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Monday, May 11, 2015

Does it look like something's missing, here?

Maybe not to you, but I can see that there are no paper baking cups on this batch of muffins. This is not earth-shaking, frugal living, by any means. But over the last 15 years, I had become accustomed to using paper baking cups with muffins and cupcakes. I thought I was saving a whole lot of time by using them.

Well, I ran out of plain white, everyday baking cups a month ago, and don't want to use up my "special" holiday baking cups. Until I can bring myself to buy some more "everyday" baking cups, I'll be buttering the muffin tins.

But do you know what I was thinking about? There's a generation of young people who don't know that a muffin tin can simply be buttered. Kids and young adults who have mostly seen muffins in grocery stores and bakeries, always wrapped in a paper baking cup. Isn't that funny to think? Meanwhile, many of our mothers always buttered muffin tins. So many things have changed in just our lifespans.

So, you know I wouldn't just leave this post as is, don't you? That I would simply HAVE TO figure if there was any significant cost savings to buttering my muffin tins. LOL!

Okay, so a dozen paper baking cups are around 13 cents (Dollar Tree, 100 ct., $1.10 including tax). I use less than 1/2 tablespoon of butter to grease a 12-cup muffin tin. 1/2 tablespoon of butter costs me about 2 & 1/2 cents cents (at the price per pound I most recently bought butter, $1.69/lb). So I do save 11 cents per 12-cup muffin pan, by buttering the tin.

Now all of this, whether or not it's cheaper to butter your tin or use paper baking cups, is highly dependent on 2 things -- the price of butter and the price of paper baking cups. If the price of paper came way down, but the price of butter skyrocketed, the outcome of my calculations would change.

But wait . . .  here's another possibility. I can buy baking cups in a super duper large quantity (about 10,000 which would be a 20-year supply even for me), for just over $50. Of all of my searching for cheap paper baking cups, this is the absolute cheapest that I found. A dozen of these bulk-purchased baking cups would cost about 6 cents. Even at this price, I still save almost 4 cents per dozen, by buttering my muffin tins.

But how about the work saved by using baking cups? It took me under 5 minutes to butter the entire tin. I was waiting for the oven to preheat in this time, anyway. So, not really an issue. How about sticking to the pan? My muffins don't generally stick to the pan. Higher sugar recipes will leave a sticky crumb residue, but the muffins still pull out of the pan.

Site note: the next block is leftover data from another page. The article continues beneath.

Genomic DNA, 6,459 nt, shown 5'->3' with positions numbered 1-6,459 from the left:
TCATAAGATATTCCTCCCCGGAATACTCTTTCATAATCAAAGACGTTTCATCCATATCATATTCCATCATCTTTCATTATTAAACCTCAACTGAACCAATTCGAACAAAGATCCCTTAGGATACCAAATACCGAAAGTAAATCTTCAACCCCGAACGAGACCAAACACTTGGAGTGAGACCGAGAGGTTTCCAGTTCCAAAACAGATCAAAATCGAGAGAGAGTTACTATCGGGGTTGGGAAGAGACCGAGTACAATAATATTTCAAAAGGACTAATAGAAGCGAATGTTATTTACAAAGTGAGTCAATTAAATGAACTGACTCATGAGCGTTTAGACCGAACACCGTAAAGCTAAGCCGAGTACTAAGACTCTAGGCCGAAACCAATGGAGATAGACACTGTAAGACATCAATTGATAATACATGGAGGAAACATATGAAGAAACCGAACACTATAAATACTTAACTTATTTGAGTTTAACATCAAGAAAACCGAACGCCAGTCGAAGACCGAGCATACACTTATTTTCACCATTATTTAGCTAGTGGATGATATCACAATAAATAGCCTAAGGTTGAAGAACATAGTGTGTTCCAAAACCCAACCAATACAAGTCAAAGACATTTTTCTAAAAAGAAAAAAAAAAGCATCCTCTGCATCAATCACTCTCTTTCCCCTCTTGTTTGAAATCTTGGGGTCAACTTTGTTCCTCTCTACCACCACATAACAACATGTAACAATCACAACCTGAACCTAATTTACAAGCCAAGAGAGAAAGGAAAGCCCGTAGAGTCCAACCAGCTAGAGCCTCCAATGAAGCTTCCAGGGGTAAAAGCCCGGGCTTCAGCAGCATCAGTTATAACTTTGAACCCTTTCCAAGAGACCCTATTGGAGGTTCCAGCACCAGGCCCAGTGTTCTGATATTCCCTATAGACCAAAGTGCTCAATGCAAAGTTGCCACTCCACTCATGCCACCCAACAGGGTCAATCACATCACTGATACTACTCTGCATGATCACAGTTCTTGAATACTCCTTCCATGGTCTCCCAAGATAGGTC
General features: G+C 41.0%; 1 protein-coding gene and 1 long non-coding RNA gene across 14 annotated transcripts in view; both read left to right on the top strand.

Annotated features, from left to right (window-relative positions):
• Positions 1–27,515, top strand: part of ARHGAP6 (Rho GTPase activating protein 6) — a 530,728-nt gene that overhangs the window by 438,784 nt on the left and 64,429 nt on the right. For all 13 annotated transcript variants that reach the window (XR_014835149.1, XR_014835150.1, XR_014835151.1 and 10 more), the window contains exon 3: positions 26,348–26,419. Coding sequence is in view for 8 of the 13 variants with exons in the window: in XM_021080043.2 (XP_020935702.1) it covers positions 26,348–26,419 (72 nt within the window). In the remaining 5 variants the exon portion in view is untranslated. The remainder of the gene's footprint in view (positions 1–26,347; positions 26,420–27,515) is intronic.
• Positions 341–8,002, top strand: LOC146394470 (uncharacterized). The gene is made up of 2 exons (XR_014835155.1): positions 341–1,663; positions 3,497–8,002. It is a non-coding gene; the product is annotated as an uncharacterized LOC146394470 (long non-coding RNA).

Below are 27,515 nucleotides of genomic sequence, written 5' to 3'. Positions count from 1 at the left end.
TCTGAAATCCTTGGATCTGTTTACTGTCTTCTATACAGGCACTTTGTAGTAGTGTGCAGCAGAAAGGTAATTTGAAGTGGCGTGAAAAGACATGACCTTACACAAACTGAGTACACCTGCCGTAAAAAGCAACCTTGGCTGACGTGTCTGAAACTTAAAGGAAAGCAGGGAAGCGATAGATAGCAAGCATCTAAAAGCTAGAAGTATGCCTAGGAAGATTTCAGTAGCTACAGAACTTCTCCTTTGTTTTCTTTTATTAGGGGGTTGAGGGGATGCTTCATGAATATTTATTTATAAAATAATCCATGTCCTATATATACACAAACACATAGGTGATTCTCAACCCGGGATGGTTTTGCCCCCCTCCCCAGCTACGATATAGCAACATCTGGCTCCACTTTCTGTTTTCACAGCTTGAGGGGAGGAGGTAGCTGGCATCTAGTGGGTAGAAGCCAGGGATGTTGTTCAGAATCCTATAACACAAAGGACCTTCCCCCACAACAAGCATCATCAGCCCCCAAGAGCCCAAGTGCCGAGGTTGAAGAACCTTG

So, will I continue buttering the tins? Well, despite all of this, there is this thing I call "mental time". It's not real time, but perceived time. My mind wants to believe that paper baking cups are SO much more convenient. I can read the facts that I just typed, but it's hard to convince my mind. I know myself. At some point, I will buy more baking cups. But I'll be looking for a great deal on them.

In the meantime, at 2 dozen muffins per week, I am saving at least 12 cents, maybe 22 cents per week. Okay, not a grand savings, but over a year, that does add up to a whopping $6.24 to $11.44 by buttering my muffin pans. I won't be getting rich by buttering my muffin tins, but I could go out to lunch on those savings. What I have figured is this -- my "stock-up wildly" price on baking cups is about 25 cents per 100 count. Could happen.

Do you do anything to save money that only saves pennies, but you do it anyway?



  1. Good morning Lili! This post cracked me up, lol! I don't know if it was the excitement of everyone going to work/school this morning, or the fact that I love saving money so much!! Lol! Great job on the caulculations! Hope you had a wonderful Mother's day!

    1. Hi Lona,
      I kind of know that I'm sometimes excessive in my calculations! LOL! One of those things about me that I kind of know! I actually measured how much butter I use when buttering the muffin pan, so I could be sure on whether it was saving me money or not. But I'm very glad that I entertained you this morning!

      I hope you had a wonderful Mother's Day, too!

  2. Lili,

    I have to say I use the paper cups only 50% of the time. I find the muffins sticks to the paper cups a lot and then we lose a lot of muffin to the paper and that makes me mad. So I often just spray the muffin tin with my own spray and put the batter directly in the tin. They don't stick nearly as much to the pan.

    But, I will say that I am becoming lazy in my "old" age and I will more often line a baking pan with foil if I bake a chicken or a meat product so I don't have to scrub my pan--I just roll up the foil and throw it away. I know this is a bad habit but it is much easier than scrubbing my night away!